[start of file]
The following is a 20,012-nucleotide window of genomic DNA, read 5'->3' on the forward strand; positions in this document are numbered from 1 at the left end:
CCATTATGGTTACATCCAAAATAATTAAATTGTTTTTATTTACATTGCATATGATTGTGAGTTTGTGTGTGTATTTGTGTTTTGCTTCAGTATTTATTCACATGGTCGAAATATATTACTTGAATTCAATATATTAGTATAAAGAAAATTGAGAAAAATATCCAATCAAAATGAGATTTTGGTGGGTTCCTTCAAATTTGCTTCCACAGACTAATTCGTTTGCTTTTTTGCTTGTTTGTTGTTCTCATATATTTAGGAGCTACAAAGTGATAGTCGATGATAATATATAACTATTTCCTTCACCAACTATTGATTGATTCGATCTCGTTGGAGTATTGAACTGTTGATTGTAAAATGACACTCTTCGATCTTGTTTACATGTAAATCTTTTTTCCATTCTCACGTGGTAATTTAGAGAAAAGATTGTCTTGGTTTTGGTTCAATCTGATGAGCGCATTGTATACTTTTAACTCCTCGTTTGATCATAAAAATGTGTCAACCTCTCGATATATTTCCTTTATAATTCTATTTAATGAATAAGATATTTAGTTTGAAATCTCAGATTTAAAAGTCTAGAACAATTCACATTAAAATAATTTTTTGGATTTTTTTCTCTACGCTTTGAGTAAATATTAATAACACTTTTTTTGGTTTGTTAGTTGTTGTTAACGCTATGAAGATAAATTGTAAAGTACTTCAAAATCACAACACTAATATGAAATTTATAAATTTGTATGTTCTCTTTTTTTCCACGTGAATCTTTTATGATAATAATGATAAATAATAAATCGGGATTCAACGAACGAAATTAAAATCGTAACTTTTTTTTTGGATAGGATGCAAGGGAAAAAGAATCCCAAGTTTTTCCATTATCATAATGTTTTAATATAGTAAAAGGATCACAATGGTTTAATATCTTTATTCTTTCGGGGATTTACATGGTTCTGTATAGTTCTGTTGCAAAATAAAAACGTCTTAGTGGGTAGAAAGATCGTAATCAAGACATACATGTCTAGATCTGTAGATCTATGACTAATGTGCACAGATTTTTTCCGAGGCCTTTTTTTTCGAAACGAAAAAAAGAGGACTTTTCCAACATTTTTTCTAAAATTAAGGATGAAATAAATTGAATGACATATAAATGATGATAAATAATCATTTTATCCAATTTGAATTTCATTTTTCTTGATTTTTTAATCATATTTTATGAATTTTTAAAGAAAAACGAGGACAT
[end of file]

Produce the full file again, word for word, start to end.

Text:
The following is a 20,012-nucleotide window of genomic DNA, read 5'->3' on the forward strand; positions in this document are numbered from 1 at the left end:
CCATTATGGTTACATCCAAAATAATTAAATTGTTTTTATTTACATTGCATATGATTGTGAGTTTGTGTGTGTATTTGTGTTTTGCTTCAGTATTTATTCACATGGTCGAAATATATTACTTGAATTCAATATATTAGTATAAAGAAAATTGAGAAAAATATCCAATCAAAATGAGATTTTGGTGGGTTCCTTCAAATTTGCTTCCACAGACTAATTCGTTTGCTTTTTTGCTTGTTTGTTGTTCTCATATATTTAGGAGCTACAAAGTGATAGTCGATGATAATATATAACTATTTCCTTCACCAACTATTGATTGATTCGATCTCGTTGGAGTATTGAACTGTTGATTGTAAAATGACACTCTTCGATCTTGTTTACATGTAAATCTTTTTTCCATTCTCACGTGGTAATTTAGAGAAAAGATTGTCTTGGTTTTGGTTCAATCTGATGAGCGCATTGTATACTTTTAACTCCTCGTTTGATCATAAAAATGTGTCAACCTCTCGATATATTTCCTTTATAATTCTATTTAATGAATAAGATATTTAGTTTGAAATCTCAGATTTAAAAGTCTAGAACAATTCACATTAAAATAATTTTTTGGATTTTTTTCTCTACGCTTTGAGTAAATATTAATAACACTTTTTTTGGTTTGTTAGTTGTTGTTAACGCTATGAAGATAAATTGTAAAGTACTTCAAAATCACAACACTAATATGAAATTTATAAATTTGTATGTTCTCTTTTTTTCCACGTGAATCTTTTATGATAATAATGATAAATAATAAATCGGGATTCAACGAACGAAATTAAAATCGTAACTTTTTTTTTGGATAGGATGCAAGGGAAAAAGAATCCCAAGTTTTTCCATTATCATAATGTTTTAATATAGTAAAAGGATCACAATGGTTTAATATCTTTATTCTTTCGGGGATTTACATGGTTCTGTATAGTTCTGTTGCAAAATAAAAACGTCTTAGTGGGTAGAAAGATCGTAATCAAGACATACATGTCTAGATCTGTAGATCTATGACTAATGTGCACAGATTTTTTCCGAGGCCTTTTTTTTCGAAACGAAAAAAAGAGGACTTTTCCAACATTTTTTCTAAAATTAAGGATGAAATAAATTGAATGACATATAAATGATGATAAATAATCATTTTATCCAATTTGAATTTCATTTTTCTTGATTTTTTAATCATATTTTATGAATTTTTAAAGAAAAACGAGGACAT